To be sure, in the quotation I provided from Armstrong, I have replaced with ellipses Justice Scalia's statement that the Ex Parte Young action "reflects a long history of judicial review of illegal executive action, tracing back to England." But in the current context that qualifier merely restates the point with which I begin. I acknowledge that courts have not heretofore extended the equitable remedy of Ex Parte Young to suits against private actors. I am arguing first that they have the power to do so--because Young itself shows that the courts can create causes of action where no statute or constitutional provision does so--and second, that they ought to do so where, as in SB 8 as in Young, the state has devised a remedial scheme that as a practical matter forecloses raising federal rights as a defense.
It is also worth noting that my proposed extension of Ex Parte Young is an extension in one sense but more modest than Young itself in another. Recall that the first function of Ex Parte Young is to provide a legal fiction that enables circumvention of state sovereign immunity. That function is not at all necessary in the context of suits against private actors, who would not be cloaked in the state's sovereign immunity in the first place.
Three final points:
(1) I realize that a cause of action is necessary but not sufficient to secure relief against all potential bounty hunters under SB 8 and similar laws. One would also need to overcome the justiciability doctrines I critiqued on Tuesday.
(2) I am not so naive as to think that the Supreme Court actually will extend Young in the way I've proposed. In recent years, the Court has been more interested in curtailing rather than extending judge-made remedies for constitutional violations in the related context of damages suits against federal officers under the Bivens line of cases. It's conceivable that a federal district judge could extend Young in the way I'm suggesting, though if so, it's likely that the Fifth Circuit would quickly reverse the result and be affirmed by the Supreme Court. However, as with everything else in the sordid business surrounding SB 8, that would be on them, not the Constitution.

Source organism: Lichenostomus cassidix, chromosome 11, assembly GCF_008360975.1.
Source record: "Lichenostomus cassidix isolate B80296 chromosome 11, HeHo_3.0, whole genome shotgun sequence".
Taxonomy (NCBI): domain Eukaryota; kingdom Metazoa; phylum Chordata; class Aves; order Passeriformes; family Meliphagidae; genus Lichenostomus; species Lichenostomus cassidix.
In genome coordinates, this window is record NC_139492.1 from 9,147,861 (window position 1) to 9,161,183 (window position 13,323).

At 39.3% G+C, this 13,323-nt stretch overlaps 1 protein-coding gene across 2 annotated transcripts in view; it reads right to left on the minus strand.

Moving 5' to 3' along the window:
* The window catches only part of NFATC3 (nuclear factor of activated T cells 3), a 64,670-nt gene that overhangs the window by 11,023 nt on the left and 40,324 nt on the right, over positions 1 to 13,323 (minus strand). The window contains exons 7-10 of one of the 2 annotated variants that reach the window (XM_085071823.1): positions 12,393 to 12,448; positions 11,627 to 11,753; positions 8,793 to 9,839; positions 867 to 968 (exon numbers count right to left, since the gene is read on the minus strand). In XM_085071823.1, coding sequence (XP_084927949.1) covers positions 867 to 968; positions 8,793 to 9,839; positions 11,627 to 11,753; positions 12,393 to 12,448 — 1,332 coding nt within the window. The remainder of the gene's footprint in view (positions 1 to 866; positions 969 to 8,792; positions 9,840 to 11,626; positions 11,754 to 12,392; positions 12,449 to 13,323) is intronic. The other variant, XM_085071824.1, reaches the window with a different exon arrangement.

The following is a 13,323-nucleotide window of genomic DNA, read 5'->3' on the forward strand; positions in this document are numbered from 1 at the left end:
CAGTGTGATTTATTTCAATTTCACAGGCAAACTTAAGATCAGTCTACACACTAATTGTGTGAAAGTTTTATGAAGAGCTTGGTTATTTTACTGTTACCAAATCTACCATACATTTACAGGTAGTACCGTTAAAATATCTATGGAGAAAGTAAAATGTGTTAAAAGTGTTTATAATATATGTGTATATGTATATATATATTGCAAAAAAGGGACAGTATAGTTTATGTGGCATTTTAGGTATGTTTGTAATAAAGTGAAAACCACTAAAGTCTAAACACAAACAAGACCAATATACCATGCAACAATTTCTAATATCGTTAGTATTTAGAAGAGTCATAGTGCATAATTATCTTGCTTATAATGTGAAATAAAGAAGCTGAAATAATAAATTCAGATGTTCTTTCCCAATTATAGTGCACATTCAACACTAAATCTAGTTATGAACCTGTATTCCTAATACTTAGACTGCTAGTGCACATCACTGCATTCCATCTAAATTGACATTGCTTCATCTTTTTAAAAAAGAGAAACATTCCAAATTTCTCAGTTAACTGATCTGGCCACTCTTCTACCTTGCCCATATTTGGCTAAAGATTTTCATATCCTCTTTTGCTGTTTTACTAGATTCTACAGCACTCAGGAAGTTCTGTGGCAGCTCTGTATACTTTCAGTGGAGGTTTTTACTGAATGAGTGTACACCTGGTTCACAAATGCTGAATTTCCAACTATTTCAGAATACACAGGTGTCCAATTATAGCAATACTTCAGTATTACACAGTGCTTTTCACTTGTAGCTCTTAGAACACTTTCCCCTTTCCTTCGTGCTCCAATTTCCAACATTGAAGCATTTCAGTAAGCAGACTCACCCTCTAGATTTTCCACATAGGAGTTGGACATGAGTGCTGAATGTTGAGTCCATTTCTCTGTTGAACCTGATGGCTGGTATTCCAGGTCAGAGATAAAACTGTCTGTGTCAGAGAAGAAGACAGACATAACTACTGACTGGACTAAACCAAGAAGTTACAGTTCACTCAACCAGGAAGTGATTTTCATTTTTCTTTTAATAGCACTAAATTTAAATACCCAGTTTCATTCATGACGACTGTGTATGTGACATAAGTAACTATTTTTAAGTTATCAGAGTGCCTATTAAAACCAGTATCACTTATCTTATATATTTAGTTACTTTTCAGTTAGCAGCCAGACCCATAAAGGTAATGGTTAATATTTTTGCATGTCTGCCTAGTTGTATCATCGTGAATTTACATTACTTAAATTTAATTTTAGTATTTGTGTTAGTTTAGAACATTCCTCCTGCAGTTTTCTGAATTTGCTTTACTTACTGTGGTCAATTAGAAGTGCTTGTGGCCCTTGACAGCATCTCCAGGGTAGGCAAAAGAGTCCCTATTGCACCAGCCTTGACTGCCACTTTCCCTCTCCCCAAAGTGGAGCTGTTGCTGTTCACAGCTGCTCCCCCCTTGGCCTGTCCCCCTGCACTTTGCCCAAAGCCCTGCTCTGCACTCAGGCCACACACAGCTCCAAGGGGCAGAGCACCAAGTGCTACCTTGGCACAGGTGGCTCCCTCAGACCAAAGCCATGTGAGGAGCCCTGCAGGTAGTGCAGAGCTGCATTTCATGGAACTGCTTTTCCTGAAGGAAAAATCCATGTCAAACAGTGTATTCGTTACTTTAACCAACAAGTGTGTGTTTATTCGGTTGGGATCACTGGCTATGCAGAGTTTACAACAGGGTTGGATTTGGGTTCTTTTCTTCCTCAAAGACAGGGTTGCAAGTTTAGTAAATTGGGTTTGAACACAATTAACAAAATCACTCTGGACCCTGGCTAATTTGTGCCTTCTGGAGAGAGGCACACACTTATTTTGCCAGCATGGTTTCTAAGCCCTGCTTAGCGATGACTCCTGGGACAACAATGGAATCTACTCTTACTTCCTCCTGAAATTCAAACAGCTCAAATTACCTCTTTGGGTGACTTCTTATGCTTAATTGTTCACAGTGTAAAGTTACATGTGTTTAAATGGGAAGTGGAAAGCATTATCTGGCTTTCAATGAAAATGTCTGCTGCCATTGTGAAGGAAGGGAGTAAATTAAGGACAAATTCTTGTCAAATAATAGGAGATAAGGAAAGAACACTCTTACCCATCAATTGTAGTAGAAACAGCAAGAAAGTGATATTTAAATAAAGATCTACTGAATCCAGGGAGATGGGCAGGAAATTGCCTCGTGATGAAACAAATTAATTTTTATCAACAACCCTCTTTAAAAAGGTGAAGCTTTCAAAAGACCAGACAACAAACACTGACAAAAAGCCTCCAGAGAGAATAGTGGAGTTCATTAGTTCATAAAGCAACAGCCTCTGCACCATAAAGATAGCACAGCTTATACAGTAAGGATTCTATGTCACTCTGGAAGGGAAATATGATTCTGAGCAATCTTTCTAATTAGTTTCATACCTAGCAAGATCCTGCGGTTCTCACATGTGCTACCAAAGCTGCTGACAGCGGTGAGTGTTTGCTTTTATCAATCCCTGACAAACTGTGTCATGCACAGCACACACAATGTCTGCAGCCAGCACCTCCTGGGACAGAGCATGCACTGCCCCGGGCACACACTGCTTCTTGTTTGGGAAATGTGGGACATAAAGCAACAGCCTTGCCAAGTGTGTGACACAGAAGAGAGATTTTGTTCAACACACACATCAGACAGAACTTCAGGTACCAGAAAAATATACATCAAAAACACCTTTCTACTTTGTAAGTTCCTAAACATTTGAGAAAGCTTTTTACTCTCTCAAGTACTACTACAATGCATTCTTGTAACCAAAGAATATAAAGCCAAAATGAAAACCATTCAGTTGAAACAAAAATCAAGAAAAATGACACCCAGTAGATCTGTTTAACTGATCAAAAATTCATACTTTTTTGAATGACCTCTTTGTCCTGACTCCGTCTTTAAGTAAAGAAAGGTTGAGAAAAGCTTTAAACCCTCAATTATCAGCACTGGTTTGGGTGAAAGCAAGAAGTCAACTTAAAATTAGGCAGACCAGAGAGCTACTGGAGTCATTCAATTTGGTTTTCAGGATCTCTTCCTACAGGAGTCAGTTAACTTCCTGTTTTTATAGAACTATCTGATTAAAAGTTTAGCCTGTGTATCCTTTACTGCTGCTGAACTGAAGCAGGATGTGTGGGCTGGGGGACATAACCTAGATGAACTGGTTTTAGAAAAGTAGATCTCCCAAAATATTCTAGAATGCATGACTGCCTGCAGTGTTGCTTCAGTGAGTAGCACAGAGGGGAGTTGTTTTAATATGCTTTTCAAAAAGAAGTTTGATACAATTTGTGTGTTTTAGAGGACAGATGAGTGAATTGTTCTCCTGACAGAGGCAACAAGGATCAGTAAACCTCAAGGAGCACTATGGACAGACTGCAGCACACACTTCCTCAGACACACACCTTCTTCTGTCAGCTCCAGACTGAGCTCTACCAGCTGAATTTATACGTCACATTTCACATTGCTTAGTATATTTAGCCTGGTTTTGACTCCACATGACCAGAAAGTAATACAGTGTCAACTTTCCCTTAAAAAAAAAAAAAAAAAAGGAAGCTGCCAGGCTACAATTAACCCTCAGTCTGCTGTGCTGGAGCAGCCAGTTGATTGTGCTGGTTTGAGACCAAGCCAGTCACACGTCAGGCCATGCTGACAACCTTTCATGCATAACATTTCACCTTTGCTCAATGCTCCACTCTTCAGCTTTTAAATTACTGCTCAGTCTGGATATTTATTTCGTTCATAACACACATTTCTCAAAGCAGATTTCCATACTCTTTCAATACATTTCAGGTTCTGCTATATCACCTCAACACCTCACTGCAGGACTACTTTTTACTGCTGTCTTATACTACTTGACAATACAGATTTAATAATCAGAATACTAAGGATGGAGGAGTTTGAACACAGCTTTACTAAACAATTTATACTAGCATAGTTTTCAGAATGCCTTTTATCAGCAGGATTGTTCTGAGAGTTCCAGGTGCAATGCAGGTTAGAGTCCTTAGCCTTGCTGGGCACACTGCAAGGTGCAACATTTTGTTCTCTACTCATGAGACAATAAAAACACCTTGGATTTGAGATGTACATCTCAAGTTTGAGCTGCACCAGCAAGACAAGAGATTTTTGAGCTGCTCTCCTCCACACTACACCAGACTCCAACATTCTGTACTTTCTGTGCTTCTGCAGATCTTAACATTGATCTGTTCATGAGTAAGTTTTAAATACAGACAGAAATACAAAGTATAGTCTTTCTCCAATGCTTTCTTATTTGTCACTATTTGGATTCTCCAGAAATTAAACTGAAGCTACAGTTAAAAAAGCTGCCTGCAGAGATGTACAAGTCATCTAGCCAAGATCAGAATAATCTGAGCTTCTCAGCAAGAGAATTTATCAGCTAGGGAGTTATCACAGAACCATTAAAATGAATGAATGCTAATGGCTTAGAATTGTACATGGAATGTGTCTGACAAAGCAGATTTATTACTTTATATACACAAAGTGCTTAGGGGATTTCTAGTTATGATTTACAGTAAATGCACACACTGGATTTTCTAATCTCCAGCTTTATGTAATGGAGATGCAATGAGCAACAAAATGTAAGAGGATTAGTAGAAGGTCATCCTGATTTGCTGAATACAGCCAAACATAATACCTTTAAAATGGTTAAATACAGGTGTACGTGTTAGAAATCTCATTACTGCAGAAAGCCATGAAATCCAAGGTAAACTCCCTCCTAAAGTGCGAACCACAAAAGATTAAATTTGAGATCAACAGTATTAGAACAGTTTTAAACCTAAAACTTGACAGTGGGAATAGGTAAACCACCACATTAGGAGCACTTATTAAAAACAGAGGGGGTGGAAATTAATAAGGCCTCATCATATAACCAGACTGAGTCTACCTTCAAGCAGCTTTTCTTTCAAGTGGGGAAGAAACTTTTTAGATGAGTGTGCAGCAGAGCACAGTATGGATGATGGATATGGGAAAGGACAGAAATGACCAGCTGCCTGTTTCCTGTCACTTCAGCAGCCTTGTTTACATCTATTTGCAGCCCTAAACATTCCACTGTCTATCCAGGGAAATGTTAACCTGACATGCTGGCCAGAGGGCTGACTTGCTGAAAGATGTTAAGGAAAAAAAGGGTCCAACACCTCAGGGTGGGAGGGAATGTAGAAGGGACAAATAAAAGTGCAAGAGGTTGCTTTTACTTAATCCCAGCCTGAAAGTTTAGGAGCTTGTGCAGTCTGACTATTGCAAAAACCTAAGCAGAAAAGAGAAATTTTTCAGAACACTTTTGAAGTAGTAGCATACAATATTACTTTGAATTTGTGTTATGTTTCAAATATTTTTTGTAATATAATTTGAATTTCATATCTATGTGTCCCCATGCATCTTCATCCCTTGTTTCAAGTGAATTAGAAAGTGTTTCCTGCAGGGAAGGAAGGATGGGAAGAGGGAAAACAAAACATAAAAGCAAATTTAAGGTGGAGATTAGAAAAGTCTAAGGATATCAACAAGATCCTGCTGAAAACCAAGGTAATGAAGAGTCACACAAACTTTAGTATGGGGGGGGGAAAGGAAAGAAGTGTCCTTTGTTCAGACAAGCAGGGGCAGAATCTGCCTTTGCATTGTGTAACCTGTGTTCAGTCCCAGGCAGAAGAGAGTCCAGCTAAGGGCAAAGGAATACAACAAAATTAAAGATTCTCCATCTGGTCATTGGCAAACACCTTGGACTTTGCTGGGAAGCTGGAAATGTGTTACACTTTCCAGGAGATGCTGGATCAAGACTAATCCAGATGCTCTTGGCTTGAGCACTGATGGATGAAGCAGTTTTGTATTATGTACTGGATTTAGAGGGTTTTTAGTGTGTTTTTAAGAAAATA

(3) In the Bivens context and the related context of limits on judge-made remedies for statutory violations, the Court's cases give Congress wide latitude to create causes of action. So Congress could probably enact a statute creating a cause of action that would enable prospective relief against the likes of SB 8. Yes, it's possible to imagine the Supreme Court invalidating such a statute by invoking the limits it has placed since 1997 on congressional lawmaking under Section 5 of the Fourteenth Amendment. But that's hardly a sure thing under the Court's Section 5 jurisprudence and we won't know unless Congress tries. Which, alas, it almost surely won't.